Well, here we are in London. Los Angeles International Airport was only moderately busy in the late afternoon. We experienced Baggage Check at the ticket counter, where we stood by and watched as our suitcases were opened and patted with explosive-detecting devices by freshly-hired federal employees of the Transportation Security Agency. Bob's suitcase set off the explosives beeper, so several inspectors congregated around the finicky device and advised the inspector doing Bob's suitcase to take the items out and check them individually. So undies and PJs were laid on the table until the apparent culprit was found. Some of his medicine (we brought a six-month supply) looked like explosives. Or so they said. It might be nitroglycerine. Only it wasn't A row of four-story red brick buildings against a blue winter sky with puffs of clouds London street nitroglycerine. Anyhow, after that was all over he put on the tiny lock and gave the suitcase into the hands of the baggage handlers; it arrived OK at the other end.

The flight took ten hours; we slept most of the time. Just as we were landing, it started to snow, just enough to cover things in a blanket of white and make the sidewalks slushy. We awoke this morning to learn that this uncommon snowfall has snarled traffic and apparently disrupted some businesses. By mid-morning, the sun was out and most of the snow was now puddles. We were lucky, as it turned out. Dozens of flights into Heathrow arriving later in the day were cancelled.

We have a tiny hotel room on Sussex Gardens, which is a row of old four-story town houses converted into small hotels. The Delmere is a Best Western, so we continue to accumulate points for free nights. It's about three blocks from Paddington Station, where we got off the Heathrow Express and purchased our Senior Railcards and SuperSaver tickets to Truro for next Tuesday. We're about halfway adjusted to the jet lag, not so bad. A gothic tower covers the statue erected by Queen Victoria in memory of Prince Albert; the view shows the tower against a blue sky, with a long row of trees on each side. Albert Memorial, Hyde Park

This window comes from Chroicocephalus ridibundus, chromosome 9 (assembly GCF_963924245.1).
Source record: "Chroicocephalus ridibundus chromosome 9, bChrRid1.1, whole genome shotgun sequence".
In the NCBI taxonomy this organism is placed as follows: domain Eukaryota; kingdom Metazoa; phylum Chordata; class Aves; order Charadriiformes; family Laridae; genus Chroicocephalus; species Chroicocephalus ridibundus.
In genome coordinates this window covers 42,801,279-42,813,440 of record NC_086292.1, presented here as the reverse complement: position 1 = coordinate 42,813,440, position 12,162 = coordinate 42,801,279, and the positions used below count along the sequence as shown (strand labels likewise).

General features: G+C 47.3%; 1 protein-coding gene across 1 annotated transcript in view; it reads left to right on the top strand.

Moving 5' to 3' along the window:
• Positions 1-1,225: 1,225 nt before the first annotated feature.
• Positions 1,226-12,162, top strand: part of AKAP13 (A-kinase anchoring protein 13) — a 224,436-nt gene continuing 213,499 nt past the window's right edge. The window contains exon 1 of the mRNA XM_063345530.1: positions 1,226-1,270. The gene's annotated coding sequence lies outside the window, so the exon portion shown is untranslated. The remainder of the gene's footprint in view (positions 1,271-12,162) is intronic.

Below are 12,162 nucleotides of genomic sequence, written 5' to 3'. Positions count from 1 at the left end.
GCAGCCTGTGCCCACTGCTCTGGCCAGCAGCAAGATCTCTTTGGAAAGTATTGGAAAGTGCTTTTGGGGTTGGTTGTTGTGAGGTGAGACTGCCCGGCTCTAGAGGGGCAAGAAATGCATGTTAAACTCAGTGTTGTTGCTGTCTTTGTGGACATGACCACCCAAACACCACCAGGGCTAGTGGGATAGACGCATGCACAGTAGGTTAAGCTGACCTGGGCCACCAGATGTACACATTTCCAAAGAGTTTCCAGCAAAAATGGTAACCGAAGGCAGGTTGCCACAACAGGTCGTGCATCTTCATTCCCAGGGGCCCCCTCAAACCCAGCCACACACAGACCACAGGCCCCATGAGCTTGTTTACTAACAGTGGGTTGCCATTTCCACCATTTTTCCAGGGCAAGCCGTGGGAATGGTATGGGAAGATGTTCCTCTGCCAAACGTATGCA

Today was devoted to selecting our apartment for our six-week London stay, from March 1 to April 12. We'd been corresponding with several real estate agents during the past several months, and found two who were interested in working with us. We have selected a one-bedroom apartment with large rooms near Regent's Park. We will be in a Mews House, formerly part of the housing for the housekeeping staff of the huge mansions which face the park itself. The apartment-hunting expedition has involved many subway rides and lots of walking, with the result that we feel virtuously tired. We were also confounded by the fact that the Central Line is out of service for two weeks; seems a train engine had become separated from some cars with ill effect on the rails. We've also read a big warning sign that there will be a 48-hour Industrial Action this weekend starting 0900 Saturday; the British firefighters are involved in a labour dispute.

We'll be leaving Tuesday morning for Cornwall. In the next couple of days we'll be investigating things like alternative (cheaper) Internet service, banks and banking, and such other practical matters as might come up.